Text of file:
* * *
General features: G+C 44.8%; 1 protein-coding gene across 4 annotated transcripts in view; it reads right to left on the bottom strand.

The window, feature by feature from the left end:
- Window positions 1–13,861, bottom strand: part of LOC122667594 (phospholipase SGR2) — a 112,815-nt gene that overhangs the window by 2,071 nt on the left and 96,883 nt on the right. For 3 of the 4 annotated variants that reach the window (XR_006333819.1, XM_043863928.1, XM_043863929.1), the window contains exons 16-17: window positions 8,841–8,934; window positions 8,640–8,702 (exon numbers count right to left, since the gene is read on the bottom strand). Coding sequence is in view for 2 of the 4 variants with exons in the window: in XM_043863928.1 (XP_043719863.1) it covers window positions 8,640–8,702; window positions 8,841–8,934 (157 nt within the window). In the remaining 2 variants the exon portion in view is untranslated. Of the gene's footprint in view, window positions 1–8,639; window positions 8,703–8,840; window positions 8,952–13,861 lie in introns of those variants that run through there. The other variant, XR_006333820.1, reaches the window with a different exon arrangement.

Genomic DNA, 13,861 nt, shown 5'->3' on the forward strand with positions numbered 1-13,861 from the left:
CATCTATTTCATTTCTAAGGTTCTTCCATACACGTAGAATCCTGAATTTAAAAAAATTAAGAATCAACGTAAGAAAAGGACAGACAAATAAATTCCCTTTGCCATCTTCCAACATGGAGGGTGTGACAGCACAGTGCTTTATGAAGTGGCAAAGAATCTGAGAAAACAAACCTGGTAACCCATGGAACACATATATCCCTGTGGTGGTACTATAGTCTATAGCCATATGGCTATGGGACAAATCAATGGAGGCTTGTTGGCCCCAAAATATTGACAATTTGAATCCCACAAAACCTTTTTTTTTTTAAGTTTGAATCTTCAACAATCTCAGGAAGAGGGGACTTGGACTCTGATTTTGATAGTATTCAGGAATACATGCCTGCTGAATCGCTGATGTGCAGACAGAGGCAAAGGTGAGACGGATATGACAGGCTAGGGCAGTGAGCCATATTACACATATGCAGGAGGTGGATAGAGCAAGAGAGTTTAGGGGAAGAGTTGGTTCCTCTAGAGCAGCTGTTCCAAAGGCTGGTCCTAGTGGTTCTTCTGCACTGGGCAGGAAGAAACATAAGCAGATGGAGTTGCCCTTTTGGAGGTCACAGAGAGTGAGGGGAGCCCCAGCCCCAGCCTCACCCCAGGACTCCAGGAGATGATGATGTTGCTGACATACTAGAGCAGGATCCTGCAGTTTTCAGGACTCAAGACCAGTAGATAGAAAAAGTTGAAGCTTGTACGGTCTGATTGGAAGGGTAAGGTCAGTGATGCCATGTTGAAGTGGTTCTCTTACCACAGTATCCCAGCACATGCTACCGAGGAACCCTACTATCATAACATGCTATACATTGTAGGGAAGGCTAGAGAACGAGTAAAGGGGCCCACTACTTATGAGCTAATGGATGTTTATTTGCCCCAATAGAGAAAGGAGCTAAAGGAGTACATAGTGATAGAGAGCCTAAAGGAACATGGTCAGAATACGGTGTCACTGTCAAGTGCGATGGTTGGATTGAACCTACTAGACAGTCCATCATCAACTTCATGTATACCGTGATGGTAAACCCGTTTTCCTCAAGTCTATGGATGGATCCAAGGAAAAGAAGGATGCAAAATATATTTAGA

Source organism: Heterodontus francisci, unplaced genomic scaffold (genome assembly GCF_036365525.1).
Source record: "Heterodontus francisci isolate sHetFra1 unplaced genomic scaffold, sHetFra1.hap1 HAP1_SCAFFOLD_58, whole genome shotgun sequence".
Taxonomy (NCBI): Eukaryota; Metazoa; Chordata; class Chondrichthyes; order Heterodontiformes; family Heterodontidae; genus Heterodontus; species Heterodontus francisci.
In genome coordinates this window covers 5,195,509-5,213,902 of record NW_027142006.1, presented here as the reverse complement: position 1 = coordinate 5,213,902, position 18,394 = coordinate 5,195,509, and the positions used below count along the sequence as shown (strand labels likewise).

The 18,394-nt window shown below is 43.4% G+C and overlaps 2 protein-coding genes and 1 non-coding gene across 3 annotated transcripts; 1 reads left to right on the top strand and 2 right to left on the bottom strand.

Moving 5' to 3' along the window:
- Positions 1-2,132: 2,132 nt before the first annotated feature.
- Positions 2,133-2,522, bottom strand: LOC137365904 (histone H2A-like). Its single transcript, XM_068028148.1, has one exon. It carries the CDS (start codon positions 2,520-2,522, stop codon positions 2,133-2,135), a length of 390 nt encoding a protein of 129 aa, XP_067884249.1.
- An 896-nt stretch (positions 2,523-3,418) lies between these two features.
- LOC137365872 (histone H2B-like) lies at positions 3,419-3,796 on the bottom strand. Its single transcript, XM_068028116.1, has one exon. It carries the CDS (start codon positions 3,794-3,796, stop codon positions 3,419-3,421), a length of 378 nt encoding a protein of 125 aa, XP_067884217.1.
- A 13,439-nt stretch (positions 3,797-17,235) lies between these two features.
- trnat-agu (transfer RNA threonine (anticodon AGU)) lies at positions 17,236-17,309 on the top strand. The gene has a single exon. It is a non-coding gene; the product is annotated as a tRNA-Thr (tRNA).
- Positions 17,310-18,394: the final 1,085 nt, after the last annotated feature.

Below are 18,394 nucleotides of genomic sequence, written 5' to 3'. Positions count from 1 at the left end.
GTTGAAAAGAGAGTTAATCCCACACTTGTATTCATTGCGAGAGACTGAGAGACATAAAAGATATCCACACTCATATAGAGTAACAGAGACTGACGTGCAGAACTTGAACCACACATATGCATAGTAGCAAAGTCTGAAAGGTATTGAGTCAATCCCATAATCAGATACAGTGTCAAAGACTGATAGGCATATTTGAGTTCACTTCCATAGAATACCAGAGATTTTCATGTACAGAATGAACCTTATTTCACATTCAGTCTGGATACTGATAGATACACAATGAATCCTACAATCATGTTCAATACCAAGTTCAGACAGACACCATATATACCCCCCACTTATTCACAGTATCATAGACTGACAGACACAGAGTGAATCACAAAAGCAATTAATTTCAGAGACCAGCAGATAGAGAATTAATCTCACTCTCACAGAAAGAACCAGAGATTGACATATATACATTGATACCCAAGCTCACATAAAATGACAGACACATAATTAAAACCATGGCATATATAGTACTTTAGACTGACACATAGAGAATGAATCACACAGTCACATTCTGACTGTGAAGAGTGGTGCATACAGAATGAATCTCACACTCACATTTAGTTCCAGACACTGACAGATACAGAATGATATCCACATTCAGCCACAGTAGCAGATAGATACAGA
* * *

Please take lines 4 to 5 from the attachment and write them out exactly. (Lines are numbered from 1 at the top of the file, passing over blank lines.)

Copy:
Genomic DNA, 13,861 nt, shown 5'->3' on the forward strand with positions numbered 1-13,861 from the left:
CATCTATTTCATTTCTAAGGTTCTTCCATACACGTAGAATCCTGAATTTAAAAAAATTAAGAATCAACGTAAGAAAAGGACAGACAAATAAATTCCCTTTGCCATCTTCCAACATGGAGGGTGTGACAGCACAGTGCTTTATGAAGTGGCAAAGAATCTGAGAAAACAAACCTGGTAACCCATGGAACACATATATCCCTGTGGTGGTACTATAGTCTATAGCCATATGGCTATGGGACAAATCAATGGAGGCTTGTTGGCCCCAAAATATTGACAATTTGAATCCCACAAAACCTTTTTTTTTTTAAGTTTGAATCTTCAACAATCTCAGGAAGAGGGGACTTGGACTCTGATTTTGATAGTATTCAGGAATACATGCCTGCTGAATCGCTGATGTGCAGACAGAGGCAAAGGTGAGACGGATATGACAGGCTAGGGCAGTGAGCCATATTACACATATGCAGGAGGTGGATAGAGCAAGAGAGTTTAGGGGAAGAGTTGGTTCCTCTAGAGCAGCTGTTCCAAAGGCTGGTCCTAGTGGTTCTTCTGCACTGGGCAGGAAGAAACATAAGCAGATGGAGTTGCCCTTTTGGAGGTCACAGAGAGTGAGGGGAGCCCCAGCCCCAGCCTCACCCCAGGACTCCAGGAGATGATGATGTTGCTGACATACTAGAGCAGGATCCTGCAGTTTTCAGGACTCAAGACCAGTAGATAGAAAAAGTTGAAGCTTGTACGGTCTGATTGGAAGGGTAAGGTCAGTGATGCCATGTTGAAGTGGTTCTCTTACCACAGTATCCCAGCACATGCTACCGAGGAACCCTACTATCATAACATGCTATACATTGTAGGGAAGGCTAGAGAACGAGTAAAGGGGCCCACTACTTATGAGCTAATGGATGTTTATTTGCCCCAATAGAGAAAGGAGCTAAAGGAGTACATAGTGATAGAGAGCCTAAAGGAACATGGTCAGAATACGGTGTCACTGTCAAGTGCGATGGTTGGATTGAACCTACTAGACAGTCCATCATCAACTTCATGTATACCGTGATGGTAAACCCGTTTTCCTCAAGTCTATGGATGGATCCAAGGAAAAGAAGGATGCAAAATATATTTAGA